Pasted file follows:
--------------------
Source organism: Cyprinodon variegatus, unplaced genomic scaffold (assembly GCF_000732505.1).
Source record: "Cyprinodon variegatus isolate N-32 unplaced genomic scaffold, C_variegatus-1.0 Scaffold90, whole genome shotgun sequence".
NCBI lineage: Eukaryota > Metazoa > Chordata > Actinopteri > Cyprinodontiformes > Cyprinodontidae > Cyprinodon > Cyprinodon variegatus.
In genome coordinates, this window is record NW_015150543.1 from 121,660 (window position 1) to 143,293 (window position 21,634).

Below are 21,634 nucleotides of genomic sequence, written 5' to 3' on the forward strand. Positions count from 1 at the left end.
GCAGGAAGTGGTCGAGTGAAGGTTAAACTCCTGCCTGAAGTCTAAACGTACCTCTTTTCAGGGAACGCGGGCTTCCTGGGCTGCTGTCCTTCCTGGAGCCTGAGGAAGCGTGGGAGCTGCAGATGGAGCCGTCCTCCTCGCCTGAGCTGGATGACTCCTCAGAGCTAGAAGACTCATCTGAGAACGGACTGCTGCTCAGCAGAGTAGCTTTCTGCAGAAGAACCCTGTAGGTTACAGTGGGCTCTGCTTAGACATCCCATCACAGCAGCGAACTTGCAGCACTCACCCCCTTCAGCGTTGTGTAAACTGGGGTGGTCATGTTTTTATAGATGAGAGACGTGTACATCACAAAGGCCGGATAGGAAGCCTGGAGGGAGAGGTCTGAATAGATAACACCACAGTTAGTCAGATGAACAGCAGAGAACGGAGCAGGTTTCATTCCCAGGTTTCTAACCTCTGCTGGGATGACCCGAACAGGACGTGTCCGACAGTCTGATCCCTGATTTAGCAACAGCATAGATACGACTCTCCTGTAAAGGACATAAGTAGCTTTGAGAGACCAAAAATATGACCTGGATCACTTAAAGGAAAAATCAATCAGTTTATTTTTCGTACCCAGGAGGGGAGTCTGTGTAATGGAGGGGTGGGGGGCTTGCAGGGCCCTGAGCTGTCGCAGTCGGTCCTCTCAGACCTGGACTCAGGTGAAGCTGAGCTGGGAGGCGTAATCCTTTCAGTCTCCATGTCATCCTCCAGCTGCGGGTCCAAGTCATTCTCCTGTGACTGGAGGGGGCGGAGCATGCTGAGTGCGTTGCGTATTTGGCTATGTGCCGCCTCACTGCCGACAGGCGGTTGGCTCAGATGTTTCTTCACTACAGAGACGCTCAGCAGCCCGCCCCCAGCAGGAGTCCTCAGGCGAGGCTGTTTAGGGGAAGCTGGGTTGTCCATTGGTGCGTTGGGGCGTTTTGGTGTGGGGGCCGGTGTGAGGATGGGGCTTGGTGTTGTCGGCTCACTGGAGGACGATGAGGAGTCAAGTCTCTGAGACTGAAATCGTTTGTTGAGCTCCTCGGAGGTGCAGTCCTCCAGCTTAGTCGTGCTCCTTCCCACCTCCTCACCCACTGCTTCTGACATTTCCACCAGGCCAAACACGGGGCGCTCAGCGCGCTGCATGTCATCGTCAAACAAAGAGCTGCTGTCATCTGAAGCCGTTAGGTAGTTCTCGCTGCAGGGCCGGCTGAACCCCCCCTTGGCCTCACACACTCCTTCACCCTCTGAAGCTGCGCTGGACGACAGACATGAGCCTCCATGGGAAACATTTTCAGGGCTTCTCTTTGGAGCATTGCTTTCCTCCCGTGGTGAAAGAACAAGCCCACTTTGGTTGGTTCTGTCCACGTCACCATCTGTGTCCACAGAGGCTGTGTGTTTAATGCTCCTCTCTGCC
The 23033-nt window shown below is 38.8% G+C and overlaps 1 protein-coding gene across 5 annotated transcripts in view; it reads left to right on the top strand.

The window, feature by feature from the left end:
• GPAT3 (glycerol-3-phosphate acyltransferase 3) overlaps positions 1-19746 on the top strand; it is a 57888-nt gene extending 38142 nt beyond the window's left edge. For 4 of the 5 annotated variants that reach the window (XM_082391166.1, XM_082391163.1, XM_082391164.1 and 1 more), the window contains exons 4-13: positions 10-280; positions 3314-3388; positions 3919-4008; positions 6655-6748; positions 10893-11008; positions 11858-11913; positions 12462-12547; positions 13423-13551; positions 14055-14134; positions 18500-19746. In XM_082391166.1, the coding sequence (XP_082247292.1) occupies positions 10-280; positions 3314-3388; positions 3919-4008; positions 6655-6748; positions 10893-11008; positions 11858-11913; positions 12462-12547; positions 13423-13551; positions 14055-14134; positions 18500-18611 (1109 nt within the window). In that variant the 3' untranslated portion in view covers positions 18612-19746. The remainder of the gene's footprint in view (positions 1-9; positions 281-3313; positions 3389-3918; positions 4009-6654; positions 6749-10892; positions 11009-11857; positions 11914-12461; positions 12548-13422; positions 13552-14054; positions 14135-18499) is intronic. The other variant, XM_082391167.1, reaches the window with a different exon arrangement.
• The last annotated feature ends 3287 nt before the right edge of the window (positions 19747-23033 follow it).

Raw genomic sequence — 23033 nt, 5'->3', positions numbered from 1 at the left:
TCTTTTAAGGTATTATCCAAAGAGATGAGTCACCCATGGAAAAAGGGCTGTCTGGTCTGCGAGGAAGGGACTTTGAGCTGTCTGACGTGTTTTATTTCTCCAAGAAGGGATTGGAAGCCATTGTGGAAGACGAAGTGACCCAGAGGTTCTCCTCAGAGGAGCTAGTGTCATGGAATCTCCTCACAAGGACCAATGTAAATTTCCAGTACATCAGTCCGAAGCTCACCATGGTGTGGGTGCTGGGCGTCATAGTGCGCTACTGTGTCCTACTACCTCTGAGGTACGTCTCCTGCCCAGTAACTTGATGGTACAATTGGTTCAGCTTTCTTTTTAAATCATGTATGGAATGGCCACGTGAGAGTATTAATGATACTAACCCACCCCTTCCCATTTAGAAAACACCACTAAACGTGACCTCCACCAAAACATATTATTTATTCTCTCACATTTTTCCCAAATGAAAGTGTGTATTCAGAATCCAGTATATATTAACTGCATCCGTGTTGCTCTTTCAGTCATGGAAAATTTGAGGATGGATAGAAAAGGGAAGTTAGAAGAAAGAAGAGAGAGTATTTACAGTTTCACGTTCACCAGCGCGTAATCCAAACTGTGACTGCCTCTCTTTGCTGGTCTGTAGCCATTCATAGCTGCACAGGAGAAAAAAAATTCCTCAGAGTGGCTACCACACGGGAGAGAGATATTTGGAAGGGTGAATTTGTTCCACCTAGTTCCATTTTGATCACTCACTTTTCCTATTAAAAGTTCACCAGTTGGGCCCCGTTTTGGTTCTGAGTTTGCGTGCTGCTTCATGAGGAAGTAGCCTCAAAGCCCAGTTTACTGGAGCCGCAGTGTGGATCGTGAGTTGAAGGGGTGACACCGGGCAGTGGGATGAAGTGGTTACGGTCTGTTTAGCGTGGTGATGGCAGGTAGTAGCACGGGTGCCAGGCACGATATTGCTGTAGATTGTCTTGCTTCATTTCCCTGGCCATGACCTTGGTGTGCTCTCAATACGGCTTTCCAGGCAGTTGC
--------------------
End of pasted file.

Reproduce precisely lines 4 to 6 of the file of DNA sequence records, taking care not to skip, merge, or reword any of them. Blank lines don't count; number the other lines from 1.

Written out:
In genome coordinates, this window is record NW_015150543.1 from 121,660 (window position 1) to 143,293 (window position 21,634).

Below are 21,634 nucleotides of genomic sequence, written 5' to 3' on the forward strand. Positions count from 1 at the left end.
GCAGGAAGTGGTCGAGTGAAGGTTAAACTCCTGCCTGAAGTCTAAACGTACCTCTTTTCAGGGAACGCGGGCTTCCTGGGCTGCTGTCCTTCCTGGAGCCTGAGGAAGCGTGGGAGCTGCAGATGGAGCCGTCCTCCTCGCCTGAGCTGGATGACTCCTCAGAGCTAGAAGACTCATCTGAGAACGGACTGCTGCTCAGCAGAGTAGCTTTCTGCAGAAGAACCCTGTAGGTTACAGTGGGCTCTGCTTAGACATCCCATCACAGCAGCGAACTTGCAGCACTCACCCCCTTCAGCGTTGTGTAAACTGGGGTGGTCATGTTTTTATAGATGAGAGACGTGTACATCACAAAGGCCGGATAGGAAGCCTGGAGGGAGAGGTCTGAATAGATAACACCACAGTTAGTCAGATGAACAGCAGAGAACGGAGCAGGTTTCATTCCCAGGTTTCTAACCTCTGCTGGGATGACCCGAACAGGACGTGTCCGACAGTCTGATCCCTGATTTAGCAACAGCATAGATACGACTCTCCTGTAAAGGACATAAGTAGCTTTGAGAGACCAAAAATATGACCTGGATCACTTAAAGGAAAAATCAATCAGTTTATTTTTCGTACCCAGGAGGGGAGTCTGTGTAATGGAGGGGTGGGGGGCTTGCAGGGCCCTGAGCTGTCGCAGTCGGTCCTCTCAGACCTGGACTCAGGTGAAGCTGAGCTGGGAGGCGTAATCCTTTCAGTCTCCATGTCATCCTCCAGCTGCGGGTCCAAGTCATTCTCCTGTGACTGGAGGGGGCGGAGCATGCTGAGTGCGTTGCGTATTTGGCTATGTGCCGCCTCACTGCCGACAGGCGGTTGGCTCAGATGTTTCTTCACTACAGAGACGCTCAGCAGCCCGCCCCCAGCAGGAGTCCTCAGGCGAGGCTGTTTAGGGGAAGCTGGGTTGTCCATTGGTGCGTTGGGGCGTTTTGGTGTGGGGGCCGGTGTGAGGATGGGGCTTGGTGTTGTCGGCTCACTGGAGGACGATGAGGAGTCAAGTCTCTGAGACTGAAATCGTTTGTTGAGCTCCTCGGAGGTGCAGTCCTCCAGCTTAGTCGTGCTCCTTCCCACCTCCTCACCCACTGCTTCTGACATTTCCACCAGGCCAAACACGGGGCGCTCAGCGCGCTGCATGTCATCGTCAAACAAAGAGCTGCTGTCATCTGAAGCCGTTAGGTAGTTCTCGCTGCAGGGCCGGCTGAACCCCCCCTTGGCCTCACACACTCCTTCACCCTCTGAAGCTGCGCTGGACGACAGACATGAGCCTCCATGGGAAACATTTTCAGGGCTTCTCTTTGGAGCATTGCTTTCCTCCCGTGGTGAAAGAACAAGCCCACTTTGGTTGGTTCTGTCCACGTCACCATCTGTGTCCACAGAGGCTGTGTGTTTAATGCTCCTCTCTGCC